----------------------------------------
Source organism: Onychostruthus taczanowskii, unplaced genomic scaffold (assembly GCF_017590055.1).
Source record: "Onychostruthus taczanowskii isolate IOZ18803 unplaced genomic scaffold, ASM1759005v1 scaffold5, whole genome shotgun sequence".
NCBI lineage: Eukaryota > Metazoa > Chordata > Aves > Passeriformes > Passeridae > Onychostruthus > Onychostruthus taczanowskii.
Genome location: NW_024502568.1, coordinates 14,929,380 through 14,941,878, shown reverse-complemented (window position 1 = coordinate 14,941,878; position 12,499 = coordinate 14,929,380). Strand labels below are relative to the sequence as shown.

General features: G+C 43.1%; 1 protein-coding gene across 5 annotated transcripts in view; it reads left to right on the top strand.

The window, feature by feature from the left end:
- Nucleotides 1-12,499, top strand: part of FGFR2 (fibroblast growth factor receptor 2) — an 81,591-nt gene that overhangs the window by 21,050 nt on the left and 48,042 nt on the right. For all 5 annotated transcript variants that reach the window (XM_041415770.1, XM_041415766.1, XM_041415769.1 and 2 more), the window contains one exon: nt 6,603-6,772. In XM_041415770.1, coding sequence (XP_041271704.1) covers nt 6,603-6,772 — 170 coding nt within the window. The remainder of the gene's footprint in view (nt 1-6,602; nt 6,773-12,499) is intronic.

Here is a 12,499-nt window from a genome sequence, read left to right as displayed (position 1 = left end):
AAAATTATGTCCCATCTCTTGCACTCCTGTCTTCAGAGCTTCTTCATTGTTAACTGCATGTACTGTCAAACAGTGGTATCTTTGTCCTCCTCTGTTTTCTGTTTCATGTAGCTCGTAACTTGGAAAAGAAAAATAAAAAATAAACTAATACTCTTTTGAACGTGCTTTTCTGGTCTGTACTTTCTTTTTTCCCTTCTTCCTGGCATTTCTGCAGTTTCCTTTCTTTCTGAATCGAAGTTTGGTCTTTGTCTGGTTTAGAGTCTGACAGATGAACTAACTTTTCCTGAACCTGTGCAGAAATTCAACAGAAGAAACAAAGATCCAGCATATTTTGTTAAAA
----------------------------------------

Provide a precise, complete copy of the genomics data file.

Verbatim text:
Source organism: Onychostruthus taczanowskii, unplaced genomic scaffold (assembly GCF_017590055.1).
Source record: "Onychostruthus taczanowskii isolate IOZ18803 unplaced genomic scaffold, ASM1759005v1 scaffold5, whole genome shotgun sequence".
NCBI lineage: Eukaryota > Metazoa > Chordata > Aves > Passeriformes > Passeridae > Onychostruthus > Onychostruthus taczanowskii.
Genome location: NW_024502568.1, coordinates 14,929,380 through 14,941,878, shown reverse-complemented (window position 1 = coordinate 14,941,878; position 12,499 = coordinate 14,929,380). Strand labels below are relative to the sequence as shown.

General features: G+C 43.1%; 1 protein-coding gene across 5 annotated transcripts in view; it reads left to right on the top strand.

The window, feature by feature from the left end:
- Nucleotides 1-12,499, top strand: part of FGFR2 (fibroblast growth factor receptor 2) — an 81,591-nt gene that overhangs the window by 21,050 nt on the left and 48,042 nt on the right. For all 5 annotated transcript variants that reach the window (XM_041415770.1, XM_041415766.1, XM_041415769.1 and 2 more), the window contains one exon: nt 6,603-6,772. In XM_041415770.1, coding sequence (XP_041271704.1) covers nt 6,603-6,772 — 170 coding nt within the window. The remainder of the gene's footprint in view (nt 1-6,602; nt 6,773-12,499) is intronic.

Here is a 12,499-nt window from a genome sequence, read left to right as displayed (position 1 = left end):
AAAATTATGTCCCATCTCTTGCACTCCTGTCTTCAGAGCTTCTTCATTGTTAACTGCATGTACTGTCAAACAGTGGTATCTTTGTCCTCCTCTGTTTTCTGTTTCATGTAGCTCGTAACTTGGAAAAGAAAAATAAAAAATAAACTAATACTCTTTTGAACGTGCTTTTCTGGTCTGTACTTTCTTTTTTCCCTTCTTCCTGGCATTTCTGCAGTTTCCTTTCTTTCTGAATCGAAGTTTGGTCTTTGTCTGGTTTAGAGTCTGACAGATGAACTAACTTTTCCTGAACCTGTGCAGAAATTCAACAGAAGAAACAAAGATCCAGCATATTTTGTTAAAA